During 1998-2010 the National Research University – Higher School of Economics (Moscow) has been surveying the results of activities of most leasing market operators in Russia, including all the largest ones. The results of the scheduled annual analysis undertaken by us to survey the activities of leasing companies in the Russia indicate that the year 2010 was successful for the leasing business. According to the Leaseurope, and author’s data, Russia occupies the 5th place in Europe after Germany, United Kingdom, Italy, French. In practice many Russian leasing companies have managed not only to copy but also successfully to adapt the experience of the countries with developed leasing industries. Despite the growth in new business, account must be taken of the quality of the leasing portfolio. It turned out that it just got a little better as compared with the previous year. The analysis showed that cost of loans taken for financing leasing operations, as well as the cost of the funds of a leasing company, the funds of the lessee, the use of factoring, promissory notes/exchange bills, securities and other instruments, depends on a variety of factors, including: financial independence of leasing companies; the risks associated with the sale of a leasing product; the security for the transaction; the terms of depreciation of leased property, the terms of credit contract and of leasing contracts; the currency of the leasing transaction; whether the funds are borrowed on the domestic or on the international capital market; the schemes for carrying out a leasing operation, etc. With each year there the number of Russian leasing companies that can obtain financing directly from foreign banks grows. There is a growth in the volume of credit operations with the involvement of the national agencies for insurance of export-import operations, e.g. from Germany, Austria, Italy, the Netherlands, the USA and other countries. Securitisation of leasing assets held at the junction of four financial tools – lending, leasing, factoring, securities issues. This innovative mechanism that requires subtle scientific and practical configuration achieves remarkable economic performance update, modernisation and re-equipment of enterprises. The author has developed a system of securitisation leasing asset pricing which is feasible through a set of equations that balance the interests of the participants. The article also examined the status of concentration of leasing market, its regional and sectoral structures.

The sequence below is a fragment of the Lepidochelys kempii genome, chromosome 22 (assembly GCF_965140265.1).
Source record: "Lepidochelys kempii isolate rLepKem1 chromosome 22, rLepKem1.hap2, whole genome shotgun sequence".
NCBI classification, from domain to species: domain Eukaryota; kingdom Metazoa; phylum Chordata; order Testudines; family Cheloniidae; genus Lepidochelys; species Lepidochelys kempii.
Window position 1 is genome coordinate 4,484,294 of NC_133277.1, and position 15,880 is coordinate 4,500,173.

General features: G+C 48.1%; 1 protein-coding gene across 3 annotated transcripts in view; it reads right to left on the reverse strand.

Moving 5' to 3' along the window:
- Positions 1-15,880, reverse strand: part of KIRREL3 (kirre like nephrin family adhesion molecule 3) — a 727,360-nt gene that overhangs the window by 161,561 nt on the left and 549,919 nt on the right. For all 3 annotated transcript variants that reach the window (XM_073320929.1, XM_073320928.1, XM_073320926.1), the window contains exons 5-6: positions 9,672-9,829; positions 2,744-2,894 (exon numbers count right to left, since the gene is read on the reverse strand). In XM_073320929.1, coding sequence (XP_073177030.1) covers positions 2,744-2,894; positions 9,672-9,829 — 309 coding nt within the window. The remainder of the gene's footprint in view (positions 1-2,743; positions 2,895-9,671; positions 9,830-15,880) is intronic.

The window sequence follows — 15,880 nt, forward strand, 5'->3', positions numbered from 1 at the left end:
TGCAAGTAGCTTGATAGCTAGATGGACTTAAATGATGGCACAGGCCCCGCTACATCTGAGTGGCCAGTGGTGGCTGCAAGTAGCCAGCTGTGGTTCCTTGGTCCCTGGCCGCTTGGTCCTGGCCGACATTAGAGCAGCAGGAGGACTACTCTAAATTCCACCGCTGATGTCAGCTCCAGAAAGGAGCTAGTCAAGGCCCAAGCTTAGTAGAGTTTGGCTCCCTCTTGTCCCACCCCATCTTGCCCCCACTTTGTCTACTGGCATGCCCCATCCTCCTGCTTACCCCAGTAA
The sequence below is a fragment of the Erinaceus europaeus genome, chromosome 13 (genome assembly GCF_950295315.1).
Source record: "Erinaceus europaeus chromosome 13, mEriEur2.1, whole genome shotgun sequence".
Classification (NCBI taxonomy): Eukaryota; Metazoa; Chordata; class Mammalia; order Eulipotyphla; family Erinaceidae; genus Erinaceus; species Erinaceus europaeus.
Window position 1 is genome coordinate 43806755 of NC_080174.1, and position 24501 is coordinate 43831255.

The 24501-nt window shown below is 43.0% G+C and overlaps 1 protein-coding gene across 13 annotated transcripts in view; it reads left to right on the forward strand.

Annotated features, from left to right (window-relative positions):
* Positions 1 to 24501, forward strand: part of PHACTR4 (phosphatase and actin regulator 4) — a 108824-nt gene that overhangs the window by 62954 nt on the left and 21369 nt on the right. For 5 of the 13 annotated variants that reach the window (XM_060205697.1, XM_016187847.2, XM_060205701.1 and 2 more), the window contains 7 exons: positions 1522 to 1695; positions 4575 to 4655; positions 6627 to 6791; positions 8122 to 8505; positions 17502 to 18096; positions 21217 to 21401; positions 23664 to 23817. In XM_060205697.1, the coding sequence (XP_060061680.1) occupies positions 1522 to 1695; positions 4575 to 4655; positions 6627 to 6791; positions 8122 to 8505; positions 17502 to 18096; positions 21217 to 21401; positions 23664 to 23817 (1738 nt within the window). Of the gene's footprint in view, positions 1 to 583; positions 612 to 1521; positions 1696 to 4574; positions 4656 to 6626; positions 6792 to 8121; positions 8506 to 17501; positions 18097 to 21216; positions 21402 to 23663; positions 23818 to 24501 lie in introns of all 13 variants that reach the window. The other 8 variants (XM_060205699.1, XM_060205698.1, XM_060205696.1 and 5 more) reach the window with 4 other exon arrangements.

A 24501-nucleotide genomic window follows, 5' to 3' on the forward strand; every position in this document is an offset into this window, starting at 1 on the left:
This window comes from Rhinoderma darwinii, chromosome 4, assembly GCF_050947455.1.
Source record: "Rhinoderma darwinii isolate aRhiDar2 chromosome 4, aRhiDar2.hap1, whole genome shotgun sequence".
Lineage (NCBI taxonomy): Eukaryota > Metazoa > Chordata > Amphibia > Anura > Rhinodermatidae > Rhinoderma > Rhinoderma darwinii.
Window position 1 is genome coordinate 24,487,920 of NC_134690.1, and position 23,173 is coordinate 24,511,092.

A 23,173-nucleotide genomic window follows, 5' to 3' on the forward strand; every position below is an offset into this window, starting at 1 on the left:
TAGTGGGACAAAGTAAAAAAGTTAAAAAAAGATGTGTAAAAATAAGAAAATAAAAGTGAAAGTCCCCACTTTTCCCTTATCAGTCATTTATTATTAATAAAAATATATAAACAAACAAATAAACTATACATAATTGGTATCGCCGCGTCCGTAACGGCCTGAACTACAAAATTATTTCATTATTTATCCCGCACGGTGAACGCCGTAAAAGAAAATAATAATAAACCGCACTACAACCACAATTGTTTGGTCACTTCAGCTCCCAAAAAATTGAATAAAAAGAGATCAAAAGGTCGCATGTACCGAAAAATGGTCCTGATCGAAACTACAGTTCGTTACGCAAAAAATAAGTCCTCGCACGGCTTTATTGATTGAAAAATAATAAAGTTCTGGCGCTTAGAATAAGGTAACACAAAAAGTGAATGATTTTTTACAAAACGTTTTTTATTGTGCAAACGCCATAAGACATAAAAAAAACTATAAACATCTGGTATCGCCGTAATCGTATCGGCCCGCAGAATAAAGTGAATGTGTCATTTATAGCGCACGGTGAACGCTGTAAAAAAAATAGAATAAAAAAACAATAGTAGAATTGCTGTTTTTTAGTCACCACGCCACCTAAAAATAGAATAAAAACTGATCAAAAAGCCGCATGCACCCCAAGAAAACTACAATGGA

The article is devoted to a particular form of freedom of assembly — the right to counter-demonstrate. The author underlines the value of this right as an element of democratic society, but also acknowledges the risk of violent actions among participants of opposing demonstrations. Due to this risk, the government may adopt adequate measures restricting the right to counter-demonstrate, certain types of which are analyzed in this paper.
Development of standards of international controllability is reviewed in the article. Institutional approach is applied to development of international legal regime of Energy Charter. Definition of controllability is connected to development of international standards of dispute settlement, which are described in the article in detail. In connection with controllability, Russian interest, defense of investment in European Union and ecological investment encouragement, is reviewed in the article.
мировое управление и управляемость, Мировая экономика, международное экономическое право, энергетическая хартия, International control and controllability, International economics, international economic law, Energy Charter
международное частное право; недвижимость; ; школа бартолистов; бартолисты; теория статутов; статуарная теория/